# References for general Hasse-Weil zeta function

Most research on the Hasse-Weil zeta function focuses on some particular type of algebraic variety, and general surveys usually deal mostly with the better understood elliptic curve case.

I am looking for references about the Hasse-Weil zeta for arbitrary variety and number field, particularly analytic continuation and functional equation (this is, not focused on special values or zeroes).

Also, I have Serre's "Facteurs locaux", so probably anything published before 1970 would be redundant.

Edit. For future reference, Ivan Fesenko's research, particularly "Analysis on arithmetic schemes" parts I, II and III, fit perfectly in this context. Also, some older papers like Alexei Parshin, for example, "Chern classes, adeles and L-functions".

• I do not know any other coherent reference than "facteurs locaux".... Jan 25, 2015 at 13:28
• There is a reason why much of the literature deals with elliptic curves and/or abelian varieties: the analytic continuation and functional equation of the $L$-function is a wide open problem for arbitrary varieties. Feb 6, 2015 at 14:08

For analytic continuation you can often devissage back to zeta functions of number fields. See e.g. section 9.1.7 of Serre's "Lecture on N_X(p)" and the references therein for sample theorems.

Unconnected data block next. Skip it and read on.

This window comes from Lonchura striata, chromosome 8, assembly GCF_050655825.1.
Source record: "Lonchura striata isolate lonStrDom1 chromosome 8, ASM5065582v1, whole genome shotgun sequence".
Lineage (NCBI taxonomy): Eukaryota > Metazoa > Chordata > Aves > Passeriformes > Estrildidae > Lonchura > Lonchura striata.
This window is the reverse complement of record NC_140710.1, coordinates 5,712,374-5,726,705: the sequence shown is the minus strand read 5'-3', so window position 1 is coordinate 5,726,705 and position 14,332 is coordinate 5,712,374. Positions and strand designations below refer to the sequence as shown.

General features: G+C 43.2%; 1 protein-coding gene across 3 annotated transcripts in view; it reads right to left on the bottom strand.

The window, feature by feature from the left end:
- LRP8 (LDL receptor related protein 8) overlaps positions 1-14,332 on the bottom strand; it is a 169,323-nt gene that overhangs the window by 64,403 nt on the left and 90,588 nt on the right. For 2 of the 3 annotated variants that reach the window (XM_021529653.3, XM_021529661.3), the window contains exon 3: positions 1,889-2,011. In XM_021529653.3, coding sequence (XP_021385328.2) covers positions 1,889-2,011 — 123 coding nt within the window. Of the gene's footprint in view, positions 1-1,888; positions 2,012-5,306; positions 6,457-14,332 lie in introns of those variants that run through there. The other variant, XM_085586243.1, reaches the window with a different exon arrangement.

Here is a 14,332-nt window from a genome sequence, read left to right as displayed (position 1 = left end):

• It doesn't cover much of what I am looking for, but it is a nice reference. Thanks! Feb 6, 2015 at 1:32

This recent preprint may be of interest for you, as the authors first consider L-functions and then find back the algebraic variety they come from.

Kahn has quite a panoramic view of L-functions in arithmetic geometry. He has written a small book in french, which has been translated to english.

Bruno Kahn makes a clear distinction between zeta-functions which count points in fibers of arithmetic varieties, and L-functions which are associated to varieties "indirectly" via their motives and depend only on the generic fiber of arithmetic varieties, on varieties over fields.

• The CUP website link you gives lists this book as being one of their offerings for number theory as well as "recreational mathematics"! Mar 22, 2020 at 11:04
• I did not notice. The explanation is that the editor probably made a straightforward "translation job". So they aligned their marketing on the french editor's. The french series is called "nano", it's meant to be invitations to topics for aspiring mathematicians. calvage-et-mounet.fr This editor has quite a few major reference works in french, with great editing, very creative. I recommend anyone buy some about their favorite topics, you won't be disappointed. The physical books are also bery pleasing to hold, especially softcovers.
– plm
Mar 23, 2020 at 1:46
• ...but you know, recreational math in France is a cut above that in the rest of the world...
– plm
Mar 23, 2020 at 1:49
• It has to be if L-functions in arithmetic geometry are part of French recreational math. :) Mar 23, 2020 at 3:04